Coming from a country plagued by civil war, I can say that this song gives me hope that one day change will happen for everyone. I can say the biggest reason I’ve chosen this song as my cultural artifact is because of the first verse that goes “I was born by the river in a little tent
Oh, and just like the river I’ve been running ever since“.
The reason being that it perfectly describes my situation. I’ve left my homeland Somalia when I was very young and have been moving to different countries ever since. I’ve lived in four countries, three different continents and five different cities. From what I’ve seen and learned so far, slavery has to have been the most evil thing humans could do to one another. Being in war and having your freedom is much better than being a slave, and the change that blacks have made from then to now, just shows how far they’ve come. It is still a song that has people’s hopes in it in a musical form. The song was even played during President Barack Obamas inauguration [2] and also at the funeral of Malcolm X and it has inspired a new generation including myself to classical composition.

It’s a blessing we know the author of this song because some influential song writers during the Civil Rights Movement were not mentioned and some of their songs were lost in time. Sam Cooke was a gospel singer and was not involved in political songs [5] up until he wrote this song and that is something I find very strange because some of his best work, is when he spoke his music to African-Americans about the injustice and inequality they were facing. He was born on January 22, 1931 in Clarksdale, Mississippi and after graduating from high school, joined the Soul Stirrers and that gave him the chance that many black singers could only dream of at the time. He was inspired by Bob Dylan’s “Blowin’ in the Wind,” but he had wished it had come from a person of color and was to some extent ashamed it was a white boy [1]. The reason he wrote this song was because he had tasted the injustice for the first time. He and his friends were not allowed in a Holiday inn in Shreveport, La [5] and when he refused to leave, they were arrested. This was the time when blacks had their freedom but that did not guarantee them equal rights and it just shows how the Jim Crow laws that were passed were still being implemented.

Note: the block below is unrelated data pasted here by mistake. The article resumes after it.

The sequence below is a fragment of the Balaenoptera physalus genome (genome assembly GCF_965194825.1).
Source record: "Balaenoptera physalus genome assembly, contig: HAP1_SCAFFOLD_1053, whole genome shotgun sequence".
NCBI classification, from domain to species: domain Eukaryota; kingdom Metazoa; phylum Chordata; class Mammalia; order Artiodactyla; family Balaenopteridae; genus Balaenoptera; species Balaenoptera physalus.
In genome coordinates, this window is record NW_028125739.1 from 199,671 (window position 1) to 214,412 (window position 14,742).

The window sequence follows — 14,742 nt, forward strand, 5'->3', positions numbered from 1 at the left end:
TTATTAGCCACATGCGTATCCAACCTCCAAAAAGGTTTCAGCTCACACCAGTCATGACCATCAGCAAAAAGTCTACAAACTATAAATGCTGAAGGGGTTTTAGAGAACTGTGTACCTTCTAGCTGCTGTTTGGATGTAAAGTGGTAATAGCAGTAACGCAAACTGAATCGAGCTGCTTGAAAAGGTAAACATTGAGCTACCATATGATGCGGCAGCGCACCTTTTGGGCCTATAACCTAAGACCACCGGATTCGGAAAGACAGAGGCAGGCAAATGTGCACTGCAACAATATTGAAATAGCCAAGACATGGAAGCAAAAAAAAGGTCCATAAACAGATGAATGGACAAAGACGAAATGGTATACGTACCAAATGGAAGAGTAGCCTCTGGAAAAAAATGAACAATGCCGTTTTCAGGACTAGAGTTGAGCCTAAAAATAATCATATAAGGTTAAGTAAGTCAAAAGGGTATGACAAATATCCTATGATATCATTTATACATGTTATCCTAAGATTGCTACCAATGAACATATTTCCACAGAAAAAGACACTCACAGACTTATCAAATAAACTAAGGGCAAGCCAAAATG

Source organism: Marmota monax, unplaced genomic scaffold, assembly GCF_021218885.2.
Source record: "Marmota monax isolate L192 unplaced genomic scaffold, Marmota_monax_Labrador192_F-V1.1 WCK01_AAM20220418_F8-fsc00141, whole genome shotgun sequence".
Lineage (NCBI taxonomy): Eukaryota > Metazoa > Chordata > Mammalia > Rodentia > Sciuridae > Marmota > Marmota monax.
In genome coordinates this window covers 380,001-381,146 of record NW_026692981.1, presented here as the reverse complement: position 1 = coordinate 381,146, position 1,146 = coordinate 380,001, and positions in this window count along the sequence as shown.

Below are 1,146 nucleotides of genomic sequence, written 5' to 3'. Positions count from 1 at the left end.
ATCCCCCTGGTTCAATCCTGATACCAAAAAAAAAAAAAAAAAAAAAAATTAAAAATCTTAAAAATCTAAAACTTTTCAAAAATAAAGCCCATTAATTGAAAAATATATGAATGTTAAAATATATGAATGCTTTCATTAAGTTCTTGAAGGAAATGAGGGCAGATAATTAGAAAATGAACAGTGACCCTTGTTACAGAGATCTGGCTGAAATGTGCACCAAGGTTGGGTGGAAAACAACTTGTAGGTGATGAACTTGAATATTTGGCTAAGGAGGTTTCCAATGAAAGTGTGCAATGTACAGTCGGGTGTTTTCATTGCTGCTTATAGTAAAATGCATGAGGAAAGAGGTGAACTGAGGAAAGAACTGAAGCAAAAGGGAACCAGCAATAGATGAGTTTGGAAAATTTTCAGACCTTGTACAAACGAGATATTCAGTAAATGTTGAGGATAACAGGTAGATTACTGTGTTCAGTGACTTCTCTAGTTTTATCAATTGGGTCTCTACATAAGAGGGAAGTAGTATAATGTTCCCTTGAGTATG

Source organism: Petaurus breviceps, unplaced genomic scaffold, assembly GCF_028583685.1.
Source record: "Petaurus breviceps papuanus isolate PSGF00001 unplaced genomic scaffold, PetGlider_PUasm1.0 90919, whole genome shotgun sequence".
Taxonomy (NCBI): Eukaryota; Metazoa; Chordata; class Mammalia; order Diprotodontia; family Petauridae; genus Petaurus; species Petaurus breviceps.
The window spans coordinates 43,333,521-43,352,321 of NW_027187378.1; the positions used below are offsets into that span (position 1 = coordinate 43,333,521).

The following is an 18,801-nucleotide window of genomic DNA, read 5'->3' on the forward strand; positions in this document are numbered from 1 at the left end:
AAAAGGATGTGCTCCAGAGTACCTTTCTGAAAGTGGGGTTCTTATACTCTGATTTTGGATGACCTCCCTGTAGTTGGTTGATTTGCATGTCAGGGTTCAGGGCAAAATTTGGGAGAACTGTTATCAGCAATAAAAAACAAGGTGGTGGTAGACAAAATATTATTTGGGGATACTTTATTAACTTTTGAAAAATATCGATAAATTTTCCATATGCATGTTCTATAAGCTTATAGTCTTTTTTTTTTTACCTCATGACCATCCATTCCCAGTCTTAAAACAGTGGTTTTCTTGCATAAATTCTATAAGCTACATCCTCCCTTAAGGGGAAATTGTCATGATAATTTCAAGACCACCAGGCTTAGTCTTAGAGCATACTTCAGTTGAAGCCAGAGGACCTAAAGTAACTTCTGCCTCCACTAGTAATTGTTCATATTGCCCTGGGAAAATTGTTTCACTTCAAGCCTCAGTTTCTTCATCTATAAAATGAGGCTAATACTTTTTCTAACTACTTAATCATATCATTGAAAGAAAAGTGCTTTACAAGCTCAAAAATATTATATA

In a world where race is constructed that is to say race is something we associate with people depending on stereotypes, people choose to live in specific neighborhoods with a maximum amount of black composition whether they are whites not wanting blacks or blacks running away from their own people because of difference in class, further increases segregation. The fact that disorder or perception of disorder is attributed to an increase in Policing especially in black neighborhoods, means that no matter how hard we try to enforce equality of races, segregation will always be there. It’s is something that is deeply embedded into our societies that I think we’ll probably never not be segregated. As Sam Cooke puts it: